SoBeale is also annoyed by the Right Wing chant that goes along the lines of  “American families have to live within a budget, and so should the federal government”.   As SoBeale points out, this just ain’t true since the American consumer debt, which doesn’t include mortgages, is $2.43 trillion as of March 2011. Total U.S. revolving debt, which is almost entirely credit card debt, was $796.1 billion, as of March 2011. In fact, in March U.S. credit card debt increased for the second time since 2008, which the Wall Street Journal presented as a good thing:

U.S. consumers in March increased their credit-card debt for the second time since the financial crisis flared, giving a sign of hope that consumer spending could boost an economic recovery that has lost some steam.

In its monthly report Friday on borrowing, the Federal Reserve also said overall consumer credit outstanding rose, up $6.02 billion to $2.426 trillion. The increase, the sixth in a row, was bigger than expected. Economists surveyed by Dow Jones Newswires had forecast a $4.8-billion rise in consumer debt during March.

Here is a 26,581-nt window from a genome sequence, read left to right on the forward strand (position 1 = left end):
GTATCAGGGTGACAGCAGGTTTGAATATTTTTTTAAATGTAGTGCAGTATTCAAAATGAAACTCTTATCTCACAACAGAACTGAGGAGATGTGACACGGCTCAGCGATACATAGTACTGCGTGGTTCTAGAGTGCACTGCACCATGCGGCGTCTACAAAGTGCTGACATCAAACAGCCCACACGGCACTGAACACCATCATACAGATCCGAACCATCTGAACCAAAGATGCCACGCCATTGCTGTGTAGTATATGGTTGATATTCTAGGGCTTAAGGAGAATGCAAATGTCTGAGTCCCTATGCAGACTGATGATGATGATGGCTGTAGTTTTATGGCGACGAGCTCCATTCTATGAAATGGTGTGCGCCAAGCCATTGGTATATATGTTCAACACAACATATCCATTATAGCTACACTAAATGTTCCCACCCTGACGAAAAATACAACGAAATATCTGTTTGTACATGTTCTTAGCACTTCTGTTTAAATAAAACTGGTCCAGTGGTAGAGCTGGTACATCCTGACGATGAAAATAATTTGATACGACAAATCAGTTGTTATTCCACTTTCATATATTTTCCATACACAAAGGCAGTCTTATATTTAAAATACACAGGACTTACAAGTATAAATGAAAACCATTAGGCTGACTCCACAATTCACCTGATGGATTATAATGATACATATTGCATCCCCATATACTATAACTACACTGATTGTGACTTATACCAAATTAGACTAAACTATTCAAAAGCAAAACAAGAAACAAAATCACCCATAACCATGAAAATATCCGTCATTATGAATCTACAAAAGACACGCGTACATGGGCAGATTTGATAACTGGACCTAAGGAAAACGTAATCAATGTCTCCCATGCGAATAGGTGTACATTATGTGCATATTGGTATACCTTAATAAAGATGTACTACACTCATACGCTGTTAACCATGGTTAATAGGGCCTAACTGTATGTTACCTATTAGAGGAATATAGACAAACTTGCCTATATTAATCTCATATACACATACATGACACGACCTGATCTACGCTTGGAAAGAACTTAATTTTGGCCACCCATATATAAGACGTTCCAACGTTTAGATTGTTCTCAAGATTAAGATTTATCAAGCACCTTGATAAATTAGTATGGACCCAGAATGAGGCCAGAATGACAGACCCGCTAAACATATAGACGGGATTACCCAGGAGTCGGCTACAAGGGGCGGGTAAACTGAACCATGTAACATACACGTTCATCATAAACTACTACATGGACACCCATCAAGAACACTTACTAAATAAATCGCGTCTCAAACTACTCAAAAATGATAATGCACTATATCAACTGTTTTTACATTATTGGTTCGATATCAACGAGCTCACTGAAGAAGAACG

SoBeale mentions that  Jared Bernstein, who  was Chief Economist and Economic Adviser to Vice President Joe Biden and a member of President Obama’s economic team before leaving the White House to become a senior fellow at the Center on Budget and Policy Priorities writes that the  family budget analogy gets misused.

Graphic shows federal debt held by public as percentage of GDP